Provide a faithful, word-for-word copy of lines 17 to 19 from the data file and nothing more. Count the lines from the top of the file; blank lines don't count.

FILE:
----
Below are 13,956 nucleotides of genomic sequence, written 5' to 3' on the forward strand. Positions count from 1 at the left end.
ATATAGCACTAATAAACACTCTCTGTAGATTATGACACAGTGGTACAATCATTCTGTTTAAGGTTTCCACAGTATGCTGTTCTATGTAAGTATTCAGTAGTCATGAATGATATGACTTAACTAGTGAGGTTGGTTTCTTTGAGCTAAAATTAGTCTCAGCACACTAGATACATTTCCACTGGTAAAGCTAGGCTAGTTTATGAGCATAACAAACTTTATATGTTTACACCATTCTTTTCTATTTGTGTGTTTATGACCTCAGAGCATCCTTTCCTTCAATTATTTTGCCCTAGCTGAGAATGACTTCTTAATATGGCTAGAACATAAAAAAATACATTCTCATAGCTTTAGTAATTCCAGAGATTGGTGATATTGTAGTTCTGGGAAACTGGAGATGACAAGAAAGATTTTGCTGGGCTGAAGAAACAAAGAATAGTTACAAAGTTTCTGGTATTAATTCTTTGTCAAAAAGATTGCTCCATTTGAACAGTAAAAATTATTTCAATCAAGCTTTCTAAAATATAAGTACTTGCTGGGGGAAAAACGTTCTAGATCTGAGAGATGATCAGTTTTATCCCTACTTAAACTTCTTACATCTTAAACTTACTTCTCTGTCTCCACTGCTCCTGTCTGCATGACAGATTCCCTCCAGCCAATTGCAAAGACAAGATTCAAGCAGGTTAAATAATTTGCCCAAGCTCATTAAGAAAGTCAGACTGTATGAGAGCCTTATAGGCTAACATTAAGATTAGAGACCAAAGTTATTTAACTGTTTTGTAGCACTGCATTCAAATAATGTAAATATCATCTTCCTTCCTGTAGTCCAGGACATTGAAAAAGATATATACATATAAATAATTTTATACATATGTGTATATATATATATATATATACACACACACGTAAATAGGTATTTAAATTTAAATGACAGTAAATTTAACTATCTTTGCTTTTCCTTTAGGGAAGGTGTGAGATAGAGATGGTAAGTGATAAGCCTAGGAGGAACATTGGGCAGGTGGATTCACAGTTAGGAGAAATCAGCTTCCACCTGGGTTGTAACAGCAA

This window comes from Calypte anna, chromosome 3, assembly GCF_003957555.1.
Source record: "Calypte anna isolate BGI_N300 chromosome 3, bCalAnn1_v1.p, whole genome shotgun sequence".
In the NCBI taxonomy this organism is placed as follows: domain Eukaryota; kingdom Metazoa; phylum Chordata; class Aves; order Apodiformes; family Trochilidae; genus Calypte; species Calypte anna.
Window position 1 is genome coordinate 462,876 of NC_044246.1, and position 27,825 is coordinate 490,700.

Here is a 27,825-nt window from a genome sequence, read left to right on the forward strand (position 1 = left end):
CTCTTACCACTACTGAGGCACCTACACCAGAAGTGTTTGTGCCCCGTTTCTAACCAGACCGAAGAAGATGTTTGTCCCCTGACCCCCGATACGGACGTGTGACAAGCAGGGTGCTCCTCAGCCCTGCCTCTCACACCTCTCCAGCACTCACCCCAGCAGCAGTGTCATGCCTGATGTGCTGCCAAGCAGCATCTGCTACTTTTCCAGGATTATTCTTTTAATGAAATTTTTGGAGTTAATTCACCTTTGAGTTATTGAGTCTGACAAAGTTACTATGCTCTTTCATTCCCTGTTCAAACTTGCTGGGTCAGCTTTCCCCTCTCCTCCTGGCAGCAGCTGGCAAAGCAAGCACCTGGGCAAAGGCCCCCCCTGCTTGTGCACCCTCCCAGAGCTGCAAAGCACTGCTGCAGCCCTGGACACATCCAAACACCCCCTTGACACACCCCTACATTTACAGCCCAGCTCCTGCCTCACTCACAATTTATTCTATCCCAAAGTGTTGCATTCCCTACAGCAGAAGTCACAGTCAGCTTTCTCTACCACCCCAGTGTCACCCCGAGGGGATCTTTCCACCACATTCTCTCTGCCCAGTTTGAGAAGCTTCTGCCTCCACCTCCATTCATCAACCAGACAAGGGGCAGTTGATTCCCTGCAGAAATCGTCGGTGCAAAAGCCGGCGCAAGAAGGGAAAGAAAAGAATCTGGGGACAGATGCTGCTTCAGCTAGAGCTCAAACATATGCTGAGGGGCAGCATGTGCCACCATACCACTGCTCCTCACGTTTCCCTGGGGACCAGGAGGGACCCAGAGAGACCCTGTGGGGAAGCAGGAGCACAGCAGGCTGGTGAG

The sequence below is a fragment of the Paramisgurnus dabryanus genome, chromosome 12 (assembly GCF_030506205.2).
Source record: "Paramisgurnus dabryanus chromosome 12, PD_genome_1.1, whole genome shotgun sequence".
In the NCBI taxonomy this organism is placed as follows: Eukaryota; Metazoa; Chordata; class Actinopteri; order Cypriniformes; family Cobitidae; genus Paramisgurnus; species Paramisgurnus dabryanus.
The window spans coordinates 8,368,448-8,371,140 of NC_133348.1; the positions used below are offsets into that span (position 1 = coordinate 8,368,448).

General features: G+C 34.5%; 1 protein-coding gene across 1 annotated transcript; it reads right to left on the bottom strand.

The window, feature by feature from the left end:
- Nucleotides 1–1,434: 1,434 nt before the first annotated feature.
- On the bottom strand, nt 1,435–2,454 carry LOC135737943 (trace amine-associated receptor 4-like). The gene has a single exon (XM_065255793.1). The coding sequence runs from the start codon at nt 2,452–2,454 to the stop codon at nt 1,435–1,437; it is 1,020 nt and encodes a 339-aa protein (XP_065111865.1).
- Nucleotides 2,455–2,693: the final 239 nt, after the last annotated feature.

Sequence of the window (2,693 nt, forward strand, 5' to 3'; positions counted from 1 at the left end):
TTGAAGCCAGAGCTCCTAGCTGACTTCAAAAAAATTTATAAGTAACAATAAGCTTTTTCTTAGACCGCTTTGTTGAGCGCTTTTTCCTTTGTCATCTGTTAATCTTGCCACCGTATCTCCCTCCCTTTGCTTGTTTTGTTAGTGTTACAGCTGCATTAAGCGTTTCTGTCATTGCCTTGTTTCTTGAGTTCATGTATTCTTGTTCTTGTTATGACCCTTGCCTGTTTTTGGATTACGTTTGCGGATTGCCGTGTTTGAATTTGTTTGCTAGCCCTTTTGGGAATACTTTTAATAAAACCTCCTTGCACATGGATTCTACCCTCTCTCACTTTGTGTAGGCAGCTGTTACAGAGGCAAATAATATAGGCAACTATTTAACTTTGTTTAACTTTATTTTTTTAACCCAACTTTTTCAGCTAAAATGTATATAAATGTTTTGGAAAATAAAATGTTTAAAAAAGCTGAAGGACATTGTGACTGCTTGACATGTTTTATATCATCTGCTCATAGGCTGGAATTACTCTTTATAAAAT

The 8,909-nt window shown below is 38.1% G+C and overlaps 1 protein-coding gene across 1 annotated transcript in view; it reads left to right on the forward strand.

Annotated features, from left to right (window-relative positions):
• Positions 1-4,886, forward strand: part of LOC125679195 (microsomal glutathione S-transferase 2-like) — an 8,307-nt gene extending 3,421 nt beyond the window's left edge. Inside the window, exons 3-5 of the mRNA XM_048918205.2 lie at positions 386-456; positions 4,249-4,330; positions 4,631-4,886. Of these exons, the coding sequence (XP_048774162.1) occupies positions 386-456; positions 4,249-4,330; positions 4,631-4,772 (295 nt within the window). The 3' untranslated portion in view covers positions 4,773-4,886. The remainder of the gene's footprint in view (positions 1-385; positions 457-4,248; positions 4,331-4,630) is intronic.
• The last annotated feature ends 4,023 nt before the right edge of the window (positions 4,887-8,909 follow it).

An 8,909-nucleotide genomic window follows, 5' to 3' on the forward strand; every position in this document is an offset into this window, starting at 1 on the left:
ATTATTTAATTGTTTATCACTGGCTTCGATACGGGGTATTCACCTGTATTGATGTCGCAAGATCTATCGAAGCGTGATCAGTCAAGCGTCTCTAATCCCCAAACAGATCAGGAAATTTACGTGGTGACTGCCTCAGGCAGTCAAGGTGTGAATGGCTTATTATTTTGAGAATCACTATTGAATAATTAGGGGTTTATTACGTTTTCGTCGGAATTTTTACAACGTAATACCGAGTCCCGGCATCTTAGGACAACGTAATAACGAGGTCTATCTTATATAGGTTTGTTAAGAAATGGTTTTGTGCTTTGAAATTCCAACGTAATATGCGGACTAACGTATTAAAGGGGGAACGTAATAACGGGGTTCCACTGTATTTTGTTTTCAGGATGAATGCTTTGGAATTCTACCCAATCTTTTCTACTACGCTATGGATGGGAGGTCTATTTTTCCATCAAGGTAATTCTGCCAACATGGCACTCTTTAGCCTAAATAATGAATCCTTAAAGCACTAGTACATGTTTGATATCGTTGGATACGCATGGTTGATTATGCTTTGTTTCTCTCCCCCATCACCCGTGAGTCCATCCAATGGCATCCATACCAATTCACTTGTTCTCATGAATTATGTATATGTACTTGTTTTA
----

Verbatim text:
- Nucleotides 2,455–2,693: the final 239 nt, after the last annotated feature.

Sequence of the window (2,693 nt, forward strand, 5' to 3'; positions counted from 1 at the left end):
TTGAAGCCAGAGCTCCTAGCTGACTTCAAAAAAATTTATAAGTAACAATAAGCTTTTTCTTAGACCGCTTTGTTGAGCGCTTTTTCCTTTGTCATCTGTTAATCTTGCCACCGTATCTCCCTCCCTTTGCTTGTTTTGTTAGTGTTACAGCTGCATTAAGCGTTTCTGTCATTGCCTTGTTTCTTGAGTTCATGTATTCTTGTTCTTGTTATGACCCTTGCCTGTTTTTGGATTACGTTTGCGGATTGCCGTGTTTGAATTTGTTTGCTAGCCCTTTTGGGAATACTTTTAATAAAACCTCCTTGCACATGGATTCTACCCTCTCTCACTTTGTGTAGGCAGCTGTTACAGAGGCAAATAATATAGGCAACTATTTAACTTTGTTTAACTTTATTTTTTTAACCCAACTTTTTCAGCTAAAATGTATATAAATGTTTTGGAAAATAAAATGTTTAAAAAAGCTGAAGGACATTGTGACTGCTTGACATGTTTTATATCATCTGCTCATAGGCTGGAATTACTCTTTATAAAAT